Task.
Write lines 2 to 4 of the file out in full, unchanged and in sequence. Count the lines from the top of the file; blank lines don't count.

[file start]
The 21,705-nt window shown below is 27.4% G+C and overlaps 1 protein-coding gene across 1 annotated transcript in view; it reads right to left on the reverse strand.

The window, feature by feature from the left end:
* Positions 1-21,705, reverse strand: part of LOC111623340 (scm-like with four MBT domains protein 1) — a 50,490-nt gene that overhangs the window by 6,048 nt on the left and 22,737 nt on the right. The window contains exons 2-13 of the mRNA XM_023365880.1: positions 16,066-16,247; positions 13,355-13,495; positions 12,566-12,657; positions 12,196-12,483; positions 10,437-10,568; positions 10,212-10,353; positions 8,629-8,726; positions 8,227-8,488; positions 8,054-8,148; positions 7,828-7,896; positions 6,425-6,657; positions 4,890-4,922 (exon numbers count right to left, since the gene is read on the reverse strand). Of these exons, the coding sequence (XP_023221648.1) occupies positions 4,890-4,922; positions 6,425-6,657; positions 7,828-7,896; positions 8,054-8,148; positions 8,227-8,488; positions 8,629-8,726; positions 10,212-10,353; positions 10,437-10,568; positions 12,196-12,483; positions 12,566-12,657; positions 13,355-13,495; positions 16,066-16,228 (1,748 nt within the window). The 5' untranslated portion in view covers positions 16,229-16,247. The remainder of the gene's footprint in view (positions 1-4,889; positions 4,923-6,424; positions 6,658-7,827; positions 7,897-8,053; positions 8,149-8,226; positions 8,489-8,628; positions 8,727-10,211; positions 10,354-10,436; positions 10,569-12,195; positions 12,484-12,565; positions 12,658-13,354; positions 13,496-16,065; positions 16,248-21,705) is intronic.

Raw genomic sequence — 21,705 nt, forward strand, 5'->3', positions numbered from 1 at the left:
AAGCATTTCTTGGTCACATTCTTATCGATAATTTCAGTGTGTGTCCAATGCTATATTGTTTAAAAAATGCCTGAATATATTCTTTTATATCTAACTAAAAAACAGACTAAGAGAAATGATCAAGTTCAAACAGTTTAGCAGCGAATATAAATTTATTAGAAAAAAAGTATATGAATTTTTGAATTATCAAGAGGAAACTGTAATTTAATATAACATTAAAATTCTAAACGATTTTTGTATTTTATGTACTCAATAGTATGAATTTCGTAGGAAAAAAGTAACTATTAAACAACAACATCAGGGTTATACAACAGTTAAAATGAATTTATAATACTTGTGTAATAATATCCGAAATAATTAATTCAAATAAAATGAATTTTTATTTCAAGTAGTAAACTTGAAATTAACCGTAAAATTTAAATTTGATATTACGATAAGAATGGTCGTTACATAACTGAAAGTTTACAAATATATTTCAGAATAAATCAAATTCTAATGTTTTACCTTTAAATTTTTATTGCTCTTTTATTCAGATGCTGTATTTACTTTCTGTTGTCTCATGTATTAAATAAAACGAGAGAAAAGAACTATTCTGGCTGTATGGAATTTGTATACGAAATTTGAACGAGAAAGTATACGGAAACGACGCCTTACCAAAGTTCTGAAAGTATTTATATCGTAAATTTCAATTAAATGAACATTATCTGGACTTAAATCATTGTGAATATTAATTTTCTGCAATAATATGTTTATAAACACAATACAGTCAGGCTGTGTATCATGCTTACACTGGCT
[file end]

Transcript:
The window, feature by feature from the left end:
* Positions 1-21,705, reverse strand: part of LOC111623340 (scm-like with four MBT domains protein 1) — a 50,490-nt gene that overhangs the window by 6,048 nt on the left and 22,737 nt on the right. The window contains exons 2-13 of the mRNA XM_023365880.1: positions 16,066-16,247; positions 13,355-13,495; positions 12,566-12,657; positions 12,196-12,483; positions 10,437-10,568; positions 10,212-10,353; positions 8,629-8,726; positions 8,227-8,488; positions 8,054-8,148; positions 7,828-7,896; positions 6,425-6,657; positions 4,890-4,922 (exon numbers count right to left, since the gene is read on the reverse strand). Of these exons, the coding sequence (XP_023221648.1) occupies positions 4,890-4,922; positions 6,425-6,657; positions 7,828-7,896; positions 8,054-8,148; positions 8,227-8,488; positions 8,629-8,726; positions 10,212-10,353; positions 10,437-10,568; positions 12,196-12,483; positions 12,566-12,657; positions 13,355-13,495; positions 16,066-16,228 (1,748 nt within the window). The 5' untranslated portion in view covers positions 16,229-16,247. The remainder of the gene's footprint in view (positions 1-4,889; positions 4,923-6,424; positions 6,658-7,827; positions 7,897-8,053; positions 8,149-8,226; positions 8,489-8,628; positions 8,727-10,211; positions 10,354-10,436; positions 10,569-12,195; positions 12,484-12,565; positions 12,658-13,354; positions 13,496-16,065; positions 16,248-21,705) is intronic.

Raw genomic sequence — 21,705 nt, forward strand, 5'->3', positions numbered from 1 at the left: